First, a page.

And by the way, it is impertinent to generally insinuate that older colleagues do not continuously develop their expert knowledge to the state-of-the-art level.

 

The “seniors are more resistant to change” myth

To my observation, more senior colleagues are not above average resistant to change but in many cases even drive it. And I was involved in quite a few change projects/processes. No, senior colleagues do more dare speaking up for stupid changes and dumb implementations … where many  youngsters just follow like sheep. For me this level of commitment by senior colleagues never has been a bug but a feature. And in most cases it was highly beneficial for the whole change project.

 

The “younger provides more long-term benefit” myth

Especially the more promising youngsters have a much higher tendency to switch their job if not the company due to career aspirations. Exception proves the rule and there are certainly companies which do a proper good job in developing and keeping their staff. But I dare to say that many companies will benefit longer from a hired “best ager” staying 10-15 years than of a “±30 ager” leaving for the next career step after 3-4 years.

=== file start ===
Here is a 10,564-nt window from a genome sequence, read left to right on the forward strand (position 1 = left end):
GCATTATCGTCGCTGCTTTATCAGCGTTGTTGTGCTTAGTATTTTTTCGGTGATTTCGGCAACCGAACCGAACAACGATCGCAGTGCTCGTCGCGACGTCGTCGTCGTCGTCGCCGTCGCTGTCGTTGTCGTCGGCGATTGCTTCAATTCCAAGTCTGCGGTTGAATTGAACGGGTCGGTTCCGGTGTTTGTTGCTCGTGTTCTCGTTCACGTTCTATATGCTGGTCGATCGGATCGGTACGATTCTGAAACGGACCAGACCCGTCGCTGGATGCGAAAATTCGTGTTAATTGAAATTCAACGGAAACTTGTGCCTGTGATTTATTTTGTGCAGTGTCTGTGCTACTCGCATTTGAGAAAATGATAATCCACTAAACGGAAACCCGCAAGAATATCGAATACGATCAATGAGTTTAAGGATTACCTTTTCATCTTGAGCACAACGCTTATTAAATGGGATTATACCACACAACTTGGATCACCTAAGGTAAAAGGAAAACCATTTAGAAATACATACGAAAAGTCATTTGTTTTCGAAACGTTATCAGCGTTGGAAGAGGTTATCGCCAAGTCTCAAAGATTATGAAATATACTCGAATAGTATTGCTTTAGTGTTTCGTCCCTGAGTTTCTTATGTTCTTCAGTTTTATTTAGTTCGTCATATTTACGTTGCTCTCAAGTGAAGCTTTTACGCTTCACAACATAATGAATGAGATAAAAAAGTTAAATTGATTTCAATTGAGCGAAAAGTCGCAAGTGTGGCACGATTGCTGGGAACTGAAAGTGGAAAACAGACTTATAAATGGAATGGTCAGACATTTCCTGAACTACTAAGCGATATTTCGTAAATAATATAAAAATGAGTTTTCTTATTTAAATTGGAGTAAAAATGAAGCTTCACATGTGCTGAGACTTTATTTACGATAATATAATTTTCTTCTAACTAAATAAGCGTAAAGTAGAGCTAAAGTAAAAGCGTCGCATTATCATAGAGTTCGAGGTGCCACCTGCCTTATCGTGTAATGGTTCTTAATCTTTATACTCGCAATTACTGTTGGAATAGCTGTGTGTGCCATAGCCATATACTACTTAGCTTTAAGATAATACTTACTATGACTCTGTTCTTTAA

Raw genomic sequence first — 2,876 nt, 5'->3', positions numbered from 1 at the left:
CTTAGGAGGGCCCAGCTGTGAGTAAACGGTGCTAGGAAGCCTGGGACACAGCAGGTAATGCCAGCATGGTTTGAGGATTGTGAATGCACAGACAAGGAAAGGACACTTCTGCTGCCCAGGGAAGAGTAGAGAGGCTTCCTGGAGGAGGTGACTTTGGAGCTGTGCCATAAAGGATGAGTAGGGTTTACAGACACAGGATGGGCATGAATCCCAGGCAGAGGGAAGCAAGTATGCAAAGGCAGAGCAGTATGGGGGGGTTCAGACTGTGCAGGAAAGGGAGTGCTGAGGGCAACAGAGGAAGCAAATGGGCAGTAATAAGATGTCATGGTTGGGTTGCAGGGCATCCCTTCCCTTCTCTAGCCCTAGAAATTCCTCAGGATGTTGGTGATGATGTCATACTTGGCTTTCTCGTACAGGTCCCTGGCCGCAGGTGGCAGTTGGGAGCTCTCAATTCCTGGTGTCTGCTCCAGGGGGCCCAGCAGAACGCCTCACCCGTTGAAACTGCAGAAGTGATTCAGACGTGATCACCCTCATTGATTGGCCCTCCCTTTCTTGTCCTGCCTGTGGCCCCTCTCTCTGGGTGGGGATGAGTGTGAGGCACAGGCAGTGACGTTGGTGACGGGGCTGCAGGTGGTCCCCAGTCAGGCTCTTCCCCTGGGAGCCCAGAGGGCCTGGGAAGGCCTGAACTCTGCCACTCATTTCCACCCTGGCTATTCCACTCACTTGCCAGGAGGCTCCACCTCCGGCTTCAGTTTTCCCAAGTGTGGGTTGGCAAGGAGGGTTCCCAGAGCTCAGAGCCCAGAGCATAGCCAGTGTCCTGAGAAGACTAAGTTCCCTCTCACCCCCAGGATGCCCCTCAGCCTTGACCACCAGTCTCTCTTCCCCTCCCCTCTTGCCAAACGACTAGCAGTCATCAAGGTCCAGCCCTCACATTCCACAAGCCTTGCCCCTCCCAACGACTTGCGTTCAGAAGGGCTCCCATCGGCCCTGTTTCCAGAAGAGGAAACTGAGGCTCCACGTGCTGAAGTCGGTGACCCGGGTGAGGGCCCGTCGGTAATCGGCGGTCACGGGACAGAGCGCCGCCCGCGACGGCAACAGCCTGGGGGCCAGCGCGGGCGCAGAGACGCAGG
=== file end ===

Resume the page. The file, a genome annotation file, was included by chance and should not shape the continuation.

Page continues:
The true reason

I think there is another important point which is typically less mentioned but more influencing the preference for younger candidates within a hiring process.

Younger workers are much easier to influence and to manipulate. They challenge instructions and decisions by their line manager (who is also their hiring manager) much less. And just to avoid any misunderstanding: to my opinion this is bad, at least with  advanced, innovative, forward-thinking companies. But unfortunately there is a fatal correlation between leader quality and the tendency to hire team members which are better qualified than oneself.